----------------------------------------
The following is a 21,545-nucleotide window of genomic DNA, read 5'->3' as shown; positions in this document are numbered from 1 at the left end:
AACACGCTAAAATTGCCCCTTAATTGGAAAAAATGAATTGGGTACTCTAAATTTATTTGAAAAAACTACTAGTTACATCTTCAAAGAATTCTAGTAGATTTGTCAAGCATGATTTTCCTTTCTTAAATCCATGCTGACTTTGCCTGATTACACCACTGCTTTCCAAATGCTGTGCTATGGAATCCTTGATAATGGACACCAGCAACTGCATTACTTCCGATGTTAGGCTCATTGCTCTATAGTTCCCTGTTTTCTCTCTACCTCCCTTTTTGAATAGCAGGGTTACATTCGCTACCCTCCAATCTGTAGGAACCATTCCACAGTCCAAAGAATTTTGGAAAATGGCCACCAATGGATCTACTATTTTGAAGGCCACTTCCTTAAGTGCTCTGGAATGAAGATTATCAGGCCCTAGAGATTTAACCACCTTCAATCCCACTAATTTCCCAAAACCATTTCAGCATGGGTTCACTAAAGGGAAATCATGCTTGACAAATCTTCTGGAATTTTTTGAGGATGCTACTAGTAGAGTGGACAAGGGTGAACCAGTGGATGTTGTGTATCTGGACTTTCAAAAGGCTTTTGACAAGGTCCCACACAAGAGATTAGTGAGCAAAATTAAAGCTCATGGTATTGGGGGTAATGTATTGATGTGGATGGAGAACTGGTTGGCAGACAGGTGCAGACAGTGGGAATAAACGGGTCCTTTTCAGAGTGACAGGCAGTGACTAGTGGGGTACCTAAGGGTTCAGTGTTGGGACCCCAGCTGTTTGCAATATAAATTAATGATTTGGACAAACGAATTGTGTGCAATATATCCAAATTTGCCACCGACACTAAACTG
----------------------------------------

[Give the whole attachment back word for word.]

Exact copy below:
The following is a 21,545-nucleotide window of genomic DNA, read 5'->3' as shown; positions in this document are numbered from 1 at the left end:
AACACGCTAAAATTGCCCCTTAATTGGAAAAAATGAATTGGGTACTCTAAATTTATTTGAAAAAACTACTAGTTACATCTTCAAAGAATTCTAGTAGATTTGTCAAGCATGATTTTCCTTTCTTAAATCCATGCTGACTTTGCCTGATTACACCACTGCTTTCCAAATGCTGTGCTATGGAATCCTTGATAATGGACACCAGCAACTGCATTACTTCCGATGTTAGGCTCATTGCTCTATAGTTCCCTGTTTTCTCTCTACCTCCCTTTTTGAATAGCAGGGTTACATTCGCTACCCTCCAATCTGTAGGAACCATTCCACAGTCCAAAGAATTTTGGAAAATGGCCACCAATGGATCTACTATTTTGAAGGCCACTTCCTTAAGTGCTCTGGAATGAAGATTATCAGGCCCTAGAGATTTAACCACCTTCAATCCCACTAATTTCCCAAAACCATTTCAGCATGGGTTCACTAAAGGGAAATCATGCTTGACAAATCTTCTGGAATTTTTTGAGGATGCTACTAGTAGAGTGGACAAGGGTGAACCAGTGGATGTTGTGTATCTGGACTTTCAAAAGGCTTTTGACAAGGTCCCACACAAGAGATTAGTGAGCAAAATTAAAGCTCATGGTATTGGGGGTAATGTATTGATGTGGATGGAGAACTGGTTGGCAGACAGGTGCAGACAGTGGGAATAAACGGGTCCTTTTCAGAGTGACAGGCAGTGACTAGTGGGGTACCTAAGGGTTCAGTGTTGGGACCCCAGCTGTTTGCAATATAAATTAATGATTTGGACAAACGAATTGTGTGCAATATATCCAAATTTGCCACCGACACTAAACTG